Bill ‘The Wizard’ Wigzell, as he affectionately became known, began his career at age 17 racing Solos at Kilburn Speedway. A year earlier, in 1947, Wigzell was hired by legendary car owner Alex Rowe as an apprentice motor mechanic. When Rowe was asked in 1953 by Rowley Park Promoter and racer Kym Bonython to prepare the ex-Jack Brabham Twin for racing the task fell to Wigzell.
Rowe eventually purchased the car and offered the drive to Wigzell for the 1954/55 season. The following year Wigzell finished second in the Victorian Speedcar Title at Tracey’s Speedway, Victoria and by 1960/61 took out the RDA #1 for Speedcars. Rowe built the yellow #2 Rowe Special with a supercharged Puegot engine in1,1964 and with Wigzell driving the car broke the 10-lap Rowley Park record and later that year won the 40-lap Speedcar Derby.
The combination went on to win many feature events over the next five years including the SA Championship and Harry Neale Memorial.
Moving on to drive for Kevin Fischer, Wigzell won another Harry Neale Memorial, RDA#1 for Speedcars in 1973/74 as well as the 1974/75 Rick Harvey Memorial.
During this time Wigzell was also wheeling Fischer’s Super Modified nicked named ‘Suddenly’ and won the 1970 Australian Super Modified Title at Morrisett Speedway in NSW after less than twelve months in the division.
Fisher Racing built a special rig to accommodate the ex-Rowe Speedcar and Suddenly. The Suddenley combination won the 1974 Grand Annual Sprintcar Classic, 3 Craven Filter Championships in 1972 (Qld), 1973 (WA) and 1974 (SA), 5 South Australian Titles and 37 Rowley Park Features. During their best season in 1973/74 Wigzell won 18 out of 21 feature races (9 in a row) and held every lap record at Rowley Park Speedway.
One race he did not win was the 1972 Australian Modified Sprintcar Championship held at Premier Speedway Warrnambool. The starting positions were determined by drawing a marble. When Wigzell pulled out the number one other competitors were tempted to pack up and go home. However Suddenly’s right rear tyre was smoking so much that by lap 15 it was on fire, the result of fuel dripping off the right exhaust pipe onto the red hot rubber.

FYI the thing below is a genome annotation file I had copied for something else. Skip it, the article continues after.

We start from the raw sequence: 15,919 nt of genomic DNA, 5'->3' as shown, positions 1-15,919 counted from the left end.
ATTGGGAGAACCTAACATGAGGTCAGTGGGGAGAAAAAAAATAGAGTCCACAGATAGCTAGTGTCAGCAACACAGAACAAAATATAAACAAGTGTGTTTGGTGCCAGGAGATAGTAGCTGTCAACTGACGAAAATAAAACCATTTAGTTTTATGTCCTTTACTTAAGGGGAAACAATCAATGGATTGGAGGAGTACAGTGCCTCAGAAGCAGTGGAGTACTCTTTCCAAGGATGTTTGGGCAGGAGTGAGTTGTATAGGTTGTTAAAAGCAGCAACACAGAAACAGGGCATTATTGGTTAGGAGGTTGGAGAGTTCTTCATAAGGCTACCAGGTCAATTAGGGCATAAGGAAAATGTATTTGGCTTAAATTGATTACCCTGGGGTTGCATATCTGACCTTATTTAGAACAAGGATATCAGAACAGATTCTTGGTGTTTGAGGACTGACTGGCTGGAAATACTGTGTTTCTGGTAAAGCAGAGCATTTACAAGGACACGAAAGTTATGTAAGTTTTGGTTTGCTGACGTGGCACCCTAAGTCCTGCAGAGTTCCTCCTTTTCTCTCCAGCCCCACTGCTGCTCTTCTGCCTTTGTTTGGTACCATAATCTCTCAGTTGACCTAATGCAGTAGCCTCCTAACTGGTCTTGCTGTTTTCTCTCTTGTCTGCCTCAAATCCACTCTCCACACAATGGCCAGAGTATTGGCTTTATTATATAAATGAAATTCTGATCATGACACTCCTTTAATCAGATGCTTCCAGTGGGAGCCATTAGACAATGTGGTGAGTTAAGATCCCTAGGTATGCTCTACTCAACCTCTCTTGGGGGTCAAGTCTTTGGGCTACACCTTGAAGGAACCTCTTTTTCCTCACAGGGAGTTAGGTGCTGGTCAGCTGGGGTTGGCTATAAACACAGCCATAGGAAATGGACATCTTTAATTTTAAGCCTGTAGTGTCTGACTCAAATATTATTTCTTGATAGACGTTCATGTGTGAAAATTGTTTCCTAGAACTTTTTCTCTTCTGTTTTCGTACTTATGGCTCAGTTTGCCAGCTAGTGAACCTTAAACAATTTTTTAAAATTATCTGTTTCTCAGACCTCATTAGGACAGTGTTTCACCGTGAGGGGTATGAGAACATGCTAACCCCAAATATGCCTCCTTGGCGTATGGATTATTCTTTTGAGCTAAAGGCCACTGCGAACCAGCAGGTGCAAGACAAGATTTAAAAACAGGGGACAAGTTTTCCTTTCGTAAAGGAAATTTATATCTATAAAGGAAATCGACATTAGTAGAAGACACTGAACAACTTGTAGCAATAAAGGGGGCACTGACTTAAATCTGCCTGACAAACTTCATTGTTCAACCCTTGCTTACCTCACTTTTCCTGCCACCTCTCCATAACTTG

During a 1974 trip to America Fisher purchased an Edmunds Sprintcar from Mike McCready for Wigzell to drive followed by the Bill Schaedel Maxwell. A new Nance Sprintcar was campaigned for Wigzell during the final Rowley Park season in 1978/79 and he placed second in the Australian Title behind Steve Brazier at Warrnambool.
Wigzell was one of only speedway competitors that raced at both the first (1949) and last (1979) Rowley Park Speedway meetings, the other being Laurie Jamieson. Wigzell took out the RDA #1 for Speedcars again in 1980/81 together with the 1981 SA Speedcar Title.
At this time Wigzel led the all time Sprintcar feature race winners list at Rowley Park/Speedway Park with 66. The next driver was Zeke Agars (22) He also placed third on the all time Speedcar feature race winners list with 37 behind Joe Braendler (40) and Harry Neale (39).
During the 1983/84 season Wigzell won the opening meeting and the Harry Neale Memorial (in record time) with a third place in the State Title. During a Speedcar incident he severely damaged his wrist and was forced into retirement.
Wigzell was awarded the O.A.M, Order of Australia Medal, for his contribution to Speedway and was in attendance at the inaugural Speedway Hall of Fame Induction Dinner in Adelaide. He passed away in 2012.